Hotel union angry after Edmonton Oilers cross picket line at Boston Ritz-Carlton

The Edmonton Oilers were greeted with picket signs and workers yelling chants of “scab” as they crossed a picket line to get inside their Boston hotel Sunday afternoon. About 1,500 Boston-area hotel workers have been on strike since last Wednesday.

'There’s no other word for them except scabs'

Members of the Edmonton Oilers staff cross the picket line to get into Ritz-Carlton in Boston. (Unite Here Local 26)

The Edmonton Oilers were greeted with picket signs and chants of "scab" as they crossed a picket line to enter their Boston hotel Sunday afternoon.

Several hundred Marriott International employees from the Ritz-Carlton luxury hotel in downtown Boston have been on strike since last Wednesday, after negotiations between the union and Marriott broke down.

The Oilers are in Boston for a game against the Bruins on Thursday.

'Scabs'

Brian Lang is the president of Unite Here Local 26, which represents 1,500 Boston-area hotel workers currently on strike at seven different Marriott properties in the city. He said the union is upset the team crossed the picket line.

"It's very disappointing, and there's no other word for them [Oilers] except 'scabs,' and we make it clear to them that we're not happy," Lang said.

"We hope that it's a learning experience for them and that they re-evaluate what they have done."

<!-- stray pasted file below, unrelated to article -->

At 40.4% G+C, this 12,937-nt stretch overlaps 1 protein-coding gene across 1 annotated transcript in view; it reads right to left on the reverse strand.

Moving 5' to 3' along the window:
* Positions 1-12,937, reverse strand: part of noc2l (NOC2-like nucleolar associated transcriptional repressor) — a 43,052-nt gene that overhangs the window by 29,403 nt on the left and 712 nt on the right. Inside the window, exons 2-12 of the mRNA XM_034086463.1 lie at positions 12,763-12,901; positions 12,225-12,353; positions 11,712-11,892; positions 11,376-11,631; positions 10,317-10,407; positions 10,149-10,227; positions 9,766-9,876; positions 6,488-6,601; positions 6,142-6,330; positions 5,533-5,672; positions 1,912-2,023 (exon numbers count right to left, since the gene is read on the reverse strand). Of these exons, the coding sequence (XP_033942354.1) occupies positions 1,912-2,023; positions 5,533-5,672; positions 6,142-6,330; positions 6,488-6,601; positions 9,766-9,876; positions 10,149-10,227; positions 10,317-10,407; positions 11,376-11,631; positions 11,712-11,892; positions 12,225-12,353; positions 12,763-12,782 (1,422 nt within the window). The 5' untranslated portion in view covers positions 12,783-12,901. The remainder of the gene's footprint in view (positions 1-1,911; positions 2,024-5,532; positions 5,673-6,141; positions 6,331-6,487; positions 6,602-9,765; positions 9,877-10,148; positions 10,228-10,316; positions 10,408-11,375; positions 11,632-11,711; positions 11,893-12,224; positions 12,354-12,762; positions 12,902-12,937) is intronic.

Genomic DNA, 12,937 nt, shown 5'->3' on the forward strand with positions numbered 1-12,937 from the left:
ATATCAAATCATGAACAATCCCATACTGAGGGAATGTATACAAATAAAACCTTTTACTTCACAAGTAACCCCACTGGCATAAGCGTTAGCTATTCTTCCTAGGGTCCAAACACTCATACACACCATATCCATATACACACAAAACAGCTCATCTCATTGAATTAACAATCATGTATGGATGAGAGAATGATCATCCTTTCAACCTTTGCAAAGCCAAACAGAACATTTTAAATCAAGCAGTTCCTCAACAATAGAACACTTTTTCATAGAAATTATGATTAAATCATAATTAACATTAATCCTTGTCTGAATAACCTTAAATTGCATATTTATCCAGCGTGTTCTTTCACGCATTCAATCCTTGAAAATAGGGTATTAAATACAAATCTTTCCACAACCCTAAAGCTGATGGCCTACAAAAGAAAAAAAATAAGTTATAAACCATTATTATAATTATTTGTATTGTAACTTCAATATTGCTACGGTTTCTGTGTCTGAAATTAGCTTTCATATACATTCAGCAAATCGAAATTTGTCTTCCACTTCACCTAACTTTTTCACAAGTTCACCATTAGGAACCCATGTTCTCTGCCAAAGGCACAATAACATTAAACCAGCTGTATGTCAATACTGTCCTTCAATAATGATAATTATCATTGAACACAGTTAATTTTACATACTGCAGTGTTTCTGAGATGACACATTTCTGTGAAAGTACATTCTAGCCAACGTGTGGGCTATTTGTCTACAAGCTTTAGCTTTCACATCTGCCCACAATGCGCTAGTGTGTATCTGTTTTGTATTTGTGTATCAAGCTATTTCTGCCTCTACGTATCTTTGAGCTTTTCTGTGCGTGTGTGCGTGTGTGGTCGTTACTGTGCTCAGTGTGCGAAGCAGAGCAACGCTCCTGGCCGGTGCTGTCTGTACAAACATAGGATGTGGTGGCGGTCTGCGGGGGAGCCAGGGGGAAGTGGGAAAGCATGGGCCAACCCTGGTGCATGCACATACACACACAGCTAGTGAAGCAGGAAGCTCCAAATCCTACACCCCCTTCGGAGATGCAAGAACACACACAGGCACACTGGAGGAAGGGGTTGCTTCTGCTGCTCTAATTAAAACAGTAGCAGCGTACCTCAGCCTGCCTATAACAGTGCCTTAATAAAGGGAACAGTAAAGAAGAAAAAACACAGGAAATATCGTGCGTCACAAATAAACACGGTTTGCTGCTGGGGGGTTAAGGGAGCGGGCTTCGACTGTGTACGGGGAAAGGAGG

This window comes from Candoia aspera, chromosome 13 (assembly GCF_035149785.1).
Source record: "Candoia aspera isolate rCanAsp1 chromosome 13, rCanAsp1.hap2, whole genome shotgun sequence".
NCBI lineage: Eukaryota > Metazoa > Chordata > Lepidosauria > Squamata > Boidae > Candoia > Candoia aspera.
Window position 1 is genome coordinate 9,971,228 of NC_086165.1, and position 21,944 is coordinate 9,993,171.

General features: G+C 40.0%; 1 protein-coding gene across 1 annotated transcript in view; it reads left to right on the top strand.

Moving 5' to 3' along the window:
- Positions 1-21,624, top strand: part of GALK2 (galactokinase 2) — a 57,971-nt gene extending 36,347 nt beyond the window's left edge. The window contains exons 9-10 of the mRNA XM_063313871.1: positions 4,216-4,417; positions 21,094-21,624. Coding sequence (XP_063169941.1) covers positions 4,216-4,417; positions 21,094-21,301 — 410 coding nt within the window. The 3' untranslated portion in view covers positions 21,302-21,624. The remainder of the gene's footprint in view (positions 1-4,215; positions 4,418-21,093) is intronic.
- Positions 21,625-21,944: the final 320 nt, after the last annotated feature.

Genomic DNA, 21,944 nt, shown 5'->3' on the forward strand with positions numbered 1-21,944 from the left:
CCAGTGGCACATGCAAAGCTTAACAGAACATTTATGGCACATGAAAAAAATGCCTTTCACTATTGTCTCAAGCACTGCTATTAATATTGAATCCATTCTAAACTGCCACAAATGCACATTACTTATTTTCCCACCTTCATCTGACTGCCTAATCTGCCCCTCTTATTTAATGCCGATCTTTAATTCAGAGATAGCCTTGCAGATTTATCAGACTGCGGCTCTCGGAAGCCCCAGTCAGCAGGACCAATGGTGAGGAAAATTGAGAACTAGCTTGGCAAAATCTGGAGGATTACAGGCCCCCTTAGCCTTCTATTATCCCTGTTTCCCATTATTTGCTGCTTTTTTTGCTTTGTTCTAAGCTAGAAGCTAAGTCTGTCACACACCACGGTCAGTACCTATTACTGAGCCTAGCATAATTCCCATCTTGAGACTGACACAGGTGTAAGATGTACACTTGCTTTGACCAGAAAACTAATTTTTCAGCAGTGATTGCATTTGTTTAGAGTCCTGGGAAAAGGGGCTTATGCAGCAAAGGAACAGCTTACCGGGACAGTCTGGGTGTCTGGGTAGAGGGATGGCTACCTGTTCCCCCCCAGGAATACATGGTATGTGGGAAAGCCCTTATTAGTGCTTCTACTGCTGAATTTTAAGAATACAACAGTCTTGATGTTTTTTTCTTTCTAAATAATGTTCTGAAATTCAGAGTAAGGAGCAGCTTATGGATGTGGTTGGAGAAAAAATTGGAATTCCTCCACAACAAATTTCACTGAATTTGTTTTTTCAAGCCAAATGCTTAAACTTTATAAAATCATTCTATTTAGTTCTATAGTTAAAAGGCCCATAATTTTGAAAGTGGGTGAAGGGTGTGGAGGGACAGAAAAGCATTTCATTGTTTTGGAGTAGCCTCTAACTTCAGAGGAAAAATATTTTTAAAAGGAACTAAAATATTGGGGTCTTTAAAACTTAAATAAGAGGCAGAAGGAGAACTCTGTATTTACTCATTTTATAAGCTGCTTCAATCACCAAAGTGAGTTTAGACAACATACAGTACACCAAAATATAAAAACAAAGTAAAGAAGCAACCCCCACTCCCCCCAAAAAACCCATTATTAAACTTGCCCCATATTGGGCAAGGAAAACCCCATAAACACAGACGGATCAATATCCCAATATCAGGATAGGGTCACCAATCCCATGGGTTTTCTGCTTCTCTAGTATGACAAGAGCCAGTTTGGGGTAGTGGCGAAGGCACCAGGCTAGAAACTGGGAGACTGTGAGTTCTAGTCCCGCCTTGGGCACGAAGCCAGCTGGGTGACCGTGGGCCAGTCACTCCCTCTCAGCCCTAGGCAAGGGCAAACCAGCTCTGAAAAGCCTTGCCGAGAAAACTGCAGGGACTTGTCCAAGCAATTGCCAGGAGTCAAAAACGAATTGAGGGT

Lang said after watching some of the Oilers cross the picket line, he believes none of them seemed proud about doing it. 

"I hope we can get through to them. They certainly make enough money to go to another hotel that isn't on strike."

The hotel workers are fighting for better wages, improved hours and healthcare, among other demands. They're urging professional sports teams to make other hotel arrangements in Boston and other cities while strike action is taking place.

The National Hockey League Players' Association, the union that represents NHL players, has not responded to a request for comment from CBC News. 

The Oilers also declined to comment. A spokesperson said the team "doesn't want to get involved in the matter between the hotel and its union workers."

But Lang said it's too late, the team already has become involved.

"They did get inbetween our dispute, they sided with Marriott," he said. "Whenever you cross a picket line, you're siding with the employer."

The New York Yankees crossed the same picket line Thursday, and were met with chants of "Don't check in Check Out."

There could be more picket-line controversy for sports teams in the coming weeks. There are 7,700 unionized hotel workers on strike in other major American markets for Marriott, including Detroit, Maui, Oakland, San Francisco, and San Diego. 

Marriott officials declined to comment on the strike.

About the Author

Min Dhariwal

Reporter/Anchor

In nearly 25 years of reporting, Min has worked all over the province covering countless breaking stories for CBC. He's also reported from the Olympics, Stanley Cup Finals, and the Grey Cup. Email: min.dhariwal@cbc.ca